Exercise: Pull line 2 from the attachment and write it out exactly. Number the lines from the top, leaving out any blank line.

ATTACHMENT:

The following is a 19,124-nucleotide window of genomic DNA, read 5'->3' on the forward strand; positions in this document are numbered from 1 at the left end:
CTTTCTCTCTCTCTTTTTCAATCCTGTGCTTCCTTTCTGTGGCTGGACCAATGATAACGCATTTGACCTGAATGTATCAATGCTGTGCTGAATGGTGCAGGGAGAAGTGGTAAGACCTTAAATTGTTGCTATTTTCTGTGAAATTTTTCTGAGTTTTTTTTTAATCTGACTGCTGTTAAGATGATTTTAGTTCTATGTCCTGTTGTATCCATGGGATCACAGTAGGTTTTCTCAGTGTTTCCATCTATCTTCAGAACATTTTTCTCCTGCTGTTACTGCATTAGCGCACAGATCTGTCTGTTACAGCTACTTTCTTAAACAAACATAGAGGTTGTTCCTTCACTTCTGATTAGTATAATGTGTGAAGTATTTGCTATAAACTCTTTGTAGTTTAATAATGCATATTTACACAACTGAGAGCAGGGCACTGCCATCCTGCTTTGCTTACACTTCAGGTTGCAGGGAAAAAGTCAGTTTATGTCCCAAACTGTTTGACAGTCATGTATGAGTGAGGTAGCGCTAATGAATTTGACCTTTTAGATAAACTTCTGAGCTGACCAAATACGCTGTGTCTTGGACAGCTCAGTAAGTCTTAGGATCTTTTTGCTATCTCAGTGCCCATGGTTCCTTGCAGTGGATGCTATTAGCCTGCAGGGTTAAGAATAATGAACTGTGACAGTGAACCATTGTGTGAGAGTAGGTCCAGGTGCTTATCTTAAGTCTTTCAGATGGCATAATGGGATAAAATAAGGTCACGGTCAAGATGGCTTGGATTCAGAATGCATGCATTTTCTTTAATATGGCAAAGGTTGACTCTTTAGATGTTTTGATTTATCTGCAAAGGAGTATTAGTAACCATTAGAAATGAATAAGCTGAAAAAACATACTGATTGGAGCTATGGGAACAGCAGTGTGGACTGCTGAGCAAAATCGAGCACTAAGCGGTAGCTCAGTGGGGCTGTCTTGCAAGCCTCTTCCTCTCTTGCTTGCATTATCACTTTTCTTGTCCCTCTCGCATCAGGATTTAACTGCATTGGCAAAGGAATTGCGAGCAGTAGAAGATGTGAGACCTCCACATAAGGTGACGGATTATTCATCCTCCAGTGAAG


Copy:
CTTTCTCTCTCTCTTTTTCAATCCTGTGCTTCCTTTCTGTGGCTGGACCAATGATAACGCATTTGACCTGAATGTATCAATGCTGTGCTGAATGGTGCAGGGAGAAGTGGTAAGACCTTAAATTGTTGCTATTTTCTGTGAAATTTTTCTGAGTTTTTTTTTAATCTGACTGCTGTTAAGATGATTTTAGTTCTATGTCCTGTTGTATCCATGGGATCACAGTAGGTTTTCTCAGTGTTTCCATCTATCTTCAGAACATTTTTCTCCTGCTGTTACTGCATTAGCGCACAGATCTGTCTGTTACAGCTACTTTCTTAAACAAACATAGAGGTTGTTCCTTCACTTCTGATTAGTATAATGTGTGAAGTATTTGCTATAAACTCTTTGTAGTTTAATAATGCATATTTACACAACTGAGAGCAGGGCACTGCCATCCTGCTTTGCTTACACTTCAGGTTGCAGGGAAAAAGTCAGTTTATGTCCCAAACTGTTTGACAGTCATGTATGAGTGAGGTAGCGCTAATGAATTTGACCTTTTAGATAAACTTCTGAGCTGACCAAATACGCTGTGTCTTGGACAGCTCAGTAAGTCTTAGGATCTTTTTGCTATCTCAGTGCCCATGGTTCCTTGCAGTGGATGCTATTAGCCTGCAGGGTTAAGAATAATGAACTGTGACAGTGAACCATTGTGTGAGAGTAGGTCCAGGTGCTTATCTTAAGTCTTTCAGATGGCATAATGGGATAAAATAAGGTCACGGTCAAGATGGCTTGGATTCAGAATGCATGCATTTTCTTTAATATGGCAAAGGTTGACTCTTTAGATGTTTTGATTTATCTGCAAAGGAGTATTAGTAACCATTAGAAATGAATAAGCTGAAAAAACATACTGATTGGAGCTATGGGAACAGCAGTGTGGACTGCTGAGCAAAATCGAGCACTAAGCGGTAGCTCAGTGGGGCTGTCTTGCAAGCCTCTTCCTCTCTTGCTTGCATTATCACTTTTCTTGTCCCTCTCGCATCAGGATTTAACTGCATTGGCAAAGGAATTGCGAGCAGTAGAAGATGTGAGACCTCCACATAAGGTGACGGATTATTCATCCTCCAGTGAAG